Harry Leibowitz

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Harry Leibowitz is a retired businessman and Founder and Co-Chair of the World of Children Award. He grew up in Brooklyn, New York. He began working long hours as soon as he became a teenager and at an early age developed an appreciation for the plight of children born into challenging circumstances. Harry went on to a career in business, serving in senior executive positions at companies such as Procter & Gamble and ESMARK, and also running his own marketing consultancy.[1]

In 1996, Harry conceptualized the World of Children Award program when he was recovering from cancer surgery at age 55. This is when he decided to create a Nobel Prize© for Children Awards program to support social changemakers helping children in need around the world. Harry’s philanthropic honors include the Procter & Gamble Alumni Humanitarian Award in 2007, the Reclaiming Youth International Child Advocacy Award in 2006 and the Starr Commonwealth Child Advocacy Award in 1999.[2] He is also featured in Kenneth Cole’s 2009 book, Awearness: Inspiring Stories on How to Make a Difference.[3]

Personal life[edit]

Harry Leibowitz is married to Kay Isaacson-Leibowitz, Co-Founder and Co-Chair of World of Children Award. Kay is a senior retail executive currently serving as an Independent Director on the Boards of Coldwater Creek and GUESS? (NYSE) Kay has served as an Executive Vice President for Victoria's Secret Stores and as acting President and Senior Vice President of Merchandising for Banana Republic. She has also served as Chairman of the Advisory Board for City University of New York Honors College.[4]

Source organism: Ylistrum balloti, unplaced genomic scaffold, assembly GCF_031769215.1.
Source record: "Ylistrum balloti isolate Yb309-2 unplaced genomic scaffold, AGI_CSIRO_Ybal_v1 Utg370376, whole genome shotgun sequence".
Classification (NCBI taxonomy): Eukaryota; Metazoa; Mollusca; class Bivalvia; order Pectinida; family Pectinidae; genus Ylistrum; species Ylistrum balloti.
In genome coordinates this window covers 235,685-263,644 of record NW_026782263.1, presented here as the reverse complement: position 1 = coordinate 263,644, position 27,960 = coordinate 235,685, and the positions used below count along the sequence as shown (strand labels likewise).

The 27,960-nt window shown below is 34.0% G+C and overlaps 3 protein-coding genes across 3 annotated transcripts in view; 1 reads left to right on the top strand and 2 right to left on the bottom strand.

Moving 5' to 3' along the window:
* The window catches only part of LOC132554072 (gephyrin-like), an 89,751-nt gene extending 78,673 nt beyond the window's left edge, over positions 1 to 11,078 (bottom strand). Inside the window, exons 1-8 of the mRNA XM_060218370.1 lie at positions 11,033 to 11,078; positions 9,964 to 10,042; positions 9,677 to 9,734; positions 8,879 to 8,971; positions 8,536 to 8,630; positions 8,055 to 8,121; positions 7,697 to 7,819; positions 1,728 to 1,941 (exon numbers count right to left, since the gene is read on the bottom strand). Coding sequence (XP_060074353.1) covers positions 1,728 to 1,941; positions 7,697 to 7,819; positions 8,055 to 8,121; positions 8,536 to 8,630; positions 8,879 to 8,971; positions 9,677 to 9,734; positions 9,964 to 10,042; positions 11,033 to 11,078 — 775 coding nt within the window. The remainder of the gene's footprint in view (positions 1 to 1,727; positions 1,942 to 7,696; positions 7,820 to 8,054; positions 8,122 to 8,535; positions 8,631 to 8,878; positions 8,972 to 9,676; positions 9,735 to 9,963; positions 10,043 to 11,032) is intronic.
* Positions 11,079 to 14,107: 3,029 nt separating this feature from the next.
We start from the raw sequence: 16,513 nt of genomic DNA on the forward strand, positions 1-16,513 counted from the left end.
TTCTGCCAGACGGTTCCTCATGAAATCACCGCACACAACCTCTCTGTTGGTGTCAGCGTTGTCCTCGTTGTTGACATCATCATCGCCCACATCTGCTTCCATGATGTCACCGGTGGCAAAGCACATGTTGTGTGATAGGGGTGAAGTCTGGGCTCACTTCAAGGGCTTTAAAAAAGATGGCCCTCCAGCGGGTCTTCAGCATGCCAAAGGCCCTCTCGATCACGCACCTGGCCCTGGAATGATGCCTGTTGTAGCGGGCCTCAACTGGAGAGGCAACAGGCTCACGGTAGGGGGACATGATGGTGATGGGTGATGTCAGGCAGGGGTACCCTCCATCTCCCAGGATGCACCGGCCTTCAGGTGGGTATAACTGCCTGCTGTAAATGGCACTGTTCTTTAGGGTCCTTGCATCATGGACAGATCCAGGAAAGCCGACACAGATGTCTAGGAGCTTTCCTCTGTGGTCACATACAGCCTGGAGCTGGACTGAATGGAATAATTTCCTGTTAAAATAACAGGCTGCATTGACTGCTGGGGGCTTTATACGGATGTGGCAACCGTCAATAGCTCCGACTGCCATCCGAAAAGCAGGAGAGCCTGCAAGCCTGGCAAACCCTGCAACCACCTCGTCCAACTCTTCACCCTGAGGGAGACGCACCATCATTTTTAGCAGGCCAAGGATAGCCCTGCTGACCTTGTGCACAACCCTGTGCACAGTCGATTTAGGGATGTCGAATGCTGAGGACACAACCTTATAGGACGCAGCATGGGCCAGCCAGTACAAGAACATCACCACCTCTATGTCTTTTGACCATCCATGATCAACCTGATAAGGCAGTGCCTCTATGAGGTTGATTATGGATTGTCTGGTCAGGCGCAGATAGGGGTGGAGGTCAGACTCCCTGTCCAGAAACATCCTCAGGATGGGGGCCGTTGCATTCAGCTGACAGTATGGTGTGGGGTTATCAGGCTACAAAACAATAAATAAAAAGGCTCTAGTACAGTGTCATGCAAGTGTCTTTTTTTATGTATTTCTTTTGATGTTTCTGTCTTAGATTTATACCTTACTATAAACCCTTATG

In addition to her leadership with World of Children Award, Kay spent time working with Brian's House, a home for children with AIDS in Dallas, Texas and served as a board member for Chances For Children, a philanthropy founded by The Duchess of York.[5]


External links[edit]

  • World of Children Award Website: Founders [2]
  • Kenneth Cole, 2008. "Awareness: Inspiring Stories on How To Make A Difference" [3]
  • Helping Haiti's Most Desperate Victims: Children [4]
  • Reflecting on my Journey to Ukraine [5]